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From Meta to IBM: Spaniards at the top of the technology industry

Javier Oliván, recently appointed Director of Operations of the Facebook parent company, joins the Spaniards with important management positions in technology giants such as HP, Workday or IBM.

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From Meta to IBM: Spaniards at the top of the technology industry

Javier Oliván, recently appointed Director of Operations of the Facebook parent company, joins the Spaniards with important management positions in technology giants such as HP, Workday or IBM.

The rise of Javier Oliván from Huesca as the new Director of Operations at Meta, the parent company of Facebook, after the departure of the almighty Sheryl Sandberg, one of the most influential women in Silicon Valley, means that for the first time a Spaniard will be number two out of one of America's tech giants.

The low profile of Oliván, who started working at Facebook 15 years ago, does not, however, reflect his real influence in the company. The Spaniard is among the very few group of managers who report directly to the CEO and founder of the social network, Mark Zuckerberg.

During his years in the company, Oliván has gained credit within the organization as one of the main architects of the international success of the social network. In 2007, when he was appointed Head of International Growth, Facebook had hardly any users outside of North America, while now more than 91% of monthly users come from countries other than the US and Canada.

In his new role as COO, Javi Oliván, as Zuckerberg referred to him in his statement, will take on some of Sandberg's duties, but not all. Specifically, he will lead the integrated ads and commercial products areas, as well as continue to be responsible for the Infrastructure, Integrity, Analytics, Marketing, Corporate Development and Growth teams. "But this role," the Meta CEO clarified, "will be different from what Sheryl has done."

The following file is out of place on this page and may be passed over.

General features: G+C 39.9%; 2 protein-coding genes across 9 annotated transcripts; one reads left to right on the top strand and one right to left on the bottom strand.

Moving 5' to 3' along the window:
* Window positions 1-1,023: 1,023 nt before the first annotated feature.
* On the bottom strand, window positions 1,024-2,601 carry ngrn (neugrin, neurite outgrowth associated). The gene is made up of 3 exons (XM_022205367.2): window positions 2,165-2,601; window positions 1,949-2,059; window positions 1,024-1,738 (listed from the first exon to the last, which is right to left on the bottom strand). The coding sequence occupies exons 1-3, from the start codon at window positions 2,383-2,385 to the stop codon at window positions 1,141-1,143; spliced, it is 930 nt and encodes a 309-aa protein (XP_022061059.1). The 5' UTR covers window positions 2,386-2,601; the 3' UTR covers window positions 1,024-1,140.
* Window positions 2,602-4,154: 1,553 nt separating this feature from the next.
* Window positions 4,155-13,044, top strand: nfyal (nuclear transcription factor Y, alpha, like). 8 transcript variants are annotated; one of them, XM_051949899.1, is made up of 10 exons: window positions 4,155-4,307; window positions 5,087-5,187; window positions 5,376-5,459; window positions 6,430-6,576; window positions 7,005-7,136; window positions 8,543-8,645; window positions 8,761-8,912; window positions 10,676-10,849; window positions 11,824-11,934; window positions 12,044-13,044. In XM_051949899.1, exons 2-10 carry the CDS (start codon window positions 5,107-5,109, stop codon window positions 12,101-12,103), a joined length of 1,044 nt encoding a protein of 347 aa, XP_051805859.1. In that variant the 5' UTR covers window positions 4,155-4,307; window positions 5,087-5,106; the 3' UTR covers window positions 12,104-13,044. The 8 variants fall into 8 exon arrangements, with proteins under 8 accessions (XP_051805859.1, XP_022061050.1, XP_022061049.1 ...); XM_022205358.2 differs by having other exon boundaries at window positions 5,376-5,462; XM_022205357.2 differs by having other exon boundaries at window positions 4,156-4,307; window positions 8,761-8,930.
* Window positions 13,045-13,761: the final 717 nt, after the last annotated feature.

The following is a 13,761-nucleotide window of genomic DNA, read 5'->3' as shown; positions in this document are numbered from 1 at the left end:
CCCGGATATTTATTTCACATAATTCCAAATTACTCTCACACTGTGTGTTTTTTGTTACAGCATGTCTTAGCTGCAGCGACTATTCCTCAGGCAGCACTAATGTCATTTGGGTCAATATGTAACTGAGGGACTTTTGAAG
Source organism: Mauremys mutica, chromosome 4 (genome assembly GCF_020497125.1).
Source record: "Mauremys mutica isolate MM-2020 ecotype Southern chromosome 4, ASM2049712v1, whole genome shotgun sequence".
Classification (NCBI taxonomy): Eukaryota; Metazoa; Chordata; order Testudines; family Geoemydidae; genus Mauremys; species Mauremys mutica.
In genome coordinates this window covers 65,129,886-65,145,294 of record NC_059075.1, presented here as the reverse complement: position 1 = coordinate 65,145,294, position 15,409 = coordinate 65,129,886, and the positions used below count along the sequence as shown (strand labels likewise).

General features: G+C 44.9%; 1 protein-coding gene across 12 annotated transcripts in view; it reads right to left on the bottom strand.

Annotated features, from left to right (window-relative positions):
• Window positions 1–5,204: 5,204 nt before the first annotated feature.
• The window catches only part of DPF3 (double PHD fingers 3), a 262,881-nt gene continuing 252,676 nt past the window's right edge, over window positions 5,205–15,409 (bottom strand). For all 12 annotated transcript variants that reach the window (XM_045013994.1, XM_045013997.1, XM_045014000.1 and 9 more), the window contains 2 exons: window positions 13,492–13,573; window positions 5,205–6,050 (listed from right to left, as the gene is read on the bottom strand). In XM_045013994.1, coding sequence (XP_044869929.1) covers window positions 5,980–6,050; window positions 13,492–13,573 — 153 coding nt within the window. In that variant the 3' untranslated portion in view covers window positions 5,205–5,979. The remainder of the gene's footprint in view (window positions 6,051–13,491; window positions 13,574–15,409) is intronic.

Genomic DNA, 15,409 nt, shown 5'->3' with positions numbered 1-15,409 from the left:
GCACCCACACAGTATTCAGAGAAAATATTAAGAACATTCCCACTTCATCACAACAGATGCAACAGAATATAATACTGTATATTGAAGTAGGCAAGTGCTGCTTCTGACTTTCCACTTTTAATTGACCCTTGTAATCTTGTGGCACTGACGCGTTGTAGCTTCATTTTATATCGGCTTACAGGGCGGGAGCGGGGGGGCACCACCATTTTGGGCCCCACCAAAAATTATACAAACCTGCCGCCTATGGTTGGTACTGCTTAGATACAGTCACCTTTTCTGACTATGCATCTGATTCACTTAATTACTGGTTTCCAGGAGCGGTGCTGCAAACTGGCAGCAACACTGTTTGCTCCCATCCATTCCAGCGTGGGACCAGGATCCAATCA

Even with less influence in the company than its predecessor, finding a Spaniard with a similar share of power in Silicon Valley is impossible. "It is not usual. The Oliván thing is an exception. If you take the directors of the main companies in Silicon Valley and remove all the North Americans, the foreign profile that triumphs is, first of all, the Indian and then the Asian, specifically the Chinese", explains by video call from San Francisco Ezequiel Aranda, responsible for strategy and operations at Google Cloud.

Aranda, 30, is another of the small group of Spaniards who have built a successful career in one of the North American Big Techs, climbing a few positions within the organization chart.

From his experience in the three years he has been working for the search engine in San Francisco, Europeans, and more so those who come from southern countries such as Spain, France, Italy or Portugal, do not abound in the decision-making areas of Silicon Valley. "The English have it easier because of the language and cultural ties. You also meet many Latin Americans, but above all the foreigners who rule here are Asians," he says.

Just take a look at who the CEOs of other big tech groups are to see for yourself. Satya Nadella, at Microsoft; Sundar Pichai, at Google; or Parag Agrawal, on Twitter, are some examples.

But there are more cases in the second scales. At Tesla, for example, both the chief financial officer, Deepak Ahuja, and the CIO, Nagesh Saldi, are of Indian origin.

The long tradition of emigration, especially in professions related to technology, and the high quality of its professionals are some of the reasons that for Aranda explain the large presence of Asians in the large digital groups in the United States.

"India and China have been making a constant migration for 30 years in the technology sector, they send the best they have to the United States. Europe started ten years ago," he says. "In addition, they want to leave the country to have better living conditions, this is not so common in Europe," she adds.

Although scarce, there are more examples of Spaniards who have managed to climb to the pinnacle of power in Silicon Valley. One of those who has gone the furthest is undoubtedly Chano Fernández, since 2020 co-CEO of the American multinational cloud business software Workday, valued at more than 43,000 million dollars (40,000 million euros). Before joining Workday, the Spanish executive held leadership roles at companies such as SAP, Infor, Blue C and McKinsey.

At the head of another giant like HP, the spun-off business branch that encompasses the PC and printer business, is the Spanish Enrique Lores. Lores has been with the Palo Alto, California-based company for 33 years, the last three as CEO.

Far from Silicon Valley, on the other side of the country, in New York, but within one of the most important technology corporations in the world such as IBM, is the Murcian Darío Gil.

Since 2019 he has been the director of IBM Research, the group's research unit that has more than 3,000 researchers in 12 laboratories around the world. Gil is an expert in artificial intelligence and quantum computing.

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